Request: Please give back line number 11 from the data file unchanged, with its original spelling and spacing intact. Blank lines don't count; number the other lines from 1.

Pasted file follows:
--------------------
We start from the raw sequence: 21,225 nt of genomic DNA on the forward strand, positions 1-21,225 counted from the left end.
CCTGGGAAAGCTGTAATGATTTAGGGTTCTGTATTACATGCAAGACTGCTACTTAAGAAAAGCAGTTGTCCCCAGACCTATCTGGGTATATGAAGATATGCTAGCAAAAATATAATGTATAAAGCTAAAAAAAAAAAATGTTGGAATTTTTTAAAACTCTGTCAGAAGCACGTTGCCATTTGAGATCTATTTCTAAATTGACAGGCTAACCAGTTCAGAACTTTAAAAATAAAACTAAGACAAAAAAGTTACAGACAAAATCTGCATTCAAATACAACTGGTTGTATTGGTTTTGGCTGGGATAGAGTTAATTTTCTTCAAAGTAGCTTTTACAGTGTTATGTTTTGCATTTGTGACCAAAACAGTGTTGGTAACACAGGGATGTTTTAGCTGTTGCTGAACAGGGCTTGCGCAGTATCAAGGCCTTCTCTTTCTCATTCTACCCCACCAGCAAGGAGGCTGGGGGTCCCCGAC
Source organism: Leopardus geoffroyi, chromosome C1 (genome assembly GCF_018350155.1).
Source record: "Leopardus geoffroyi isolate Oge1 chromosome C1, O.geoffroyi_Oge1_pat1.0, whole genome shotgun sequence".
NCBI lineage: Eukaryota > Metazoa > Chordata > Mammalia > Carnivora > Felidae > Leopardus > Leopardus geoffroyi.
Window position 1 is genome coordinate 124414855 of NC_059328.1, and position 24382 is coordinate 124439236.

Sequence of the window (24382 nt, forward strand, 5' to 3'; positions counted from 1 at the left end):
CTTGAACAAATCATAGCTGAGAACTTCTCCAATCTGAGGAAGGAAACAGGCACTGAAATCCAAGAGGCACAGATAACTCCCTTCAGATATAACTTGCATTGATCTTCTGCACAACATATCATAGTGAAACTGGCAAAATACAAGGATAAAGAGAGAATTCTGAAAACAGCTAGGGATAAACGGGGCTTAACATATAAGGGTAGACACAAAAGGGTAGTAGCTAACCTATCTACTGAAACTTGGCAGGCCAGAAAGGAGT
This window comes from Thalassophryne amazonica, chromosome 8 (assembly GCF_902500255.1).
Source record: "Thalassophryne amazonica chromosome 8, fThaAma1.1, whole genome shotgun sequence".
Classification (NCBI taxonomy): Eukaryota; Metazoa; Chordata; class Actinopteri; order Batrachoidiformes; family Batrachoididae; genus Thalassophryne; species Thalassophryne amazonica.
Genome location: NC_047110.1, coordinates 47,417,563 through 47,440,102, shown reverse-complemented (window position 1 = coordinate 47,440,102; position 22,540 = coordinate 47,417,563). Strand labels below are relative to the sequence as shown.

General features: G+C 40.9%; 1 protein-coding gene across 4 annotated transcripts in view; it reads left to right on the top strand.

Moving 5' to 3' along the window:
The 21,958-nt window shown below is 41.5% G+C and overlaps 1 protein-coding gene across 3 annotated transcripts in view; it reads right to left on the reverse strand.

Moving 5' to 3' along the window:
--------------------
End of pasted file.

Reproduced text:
Classification (NCBI taxonomy): Eukaryota; Metazoa; Chordata; class Actinopteri; order Batrachoidiformes; family Batrachoididae; genus Thalassophryne; species Thalassophryne amazonica.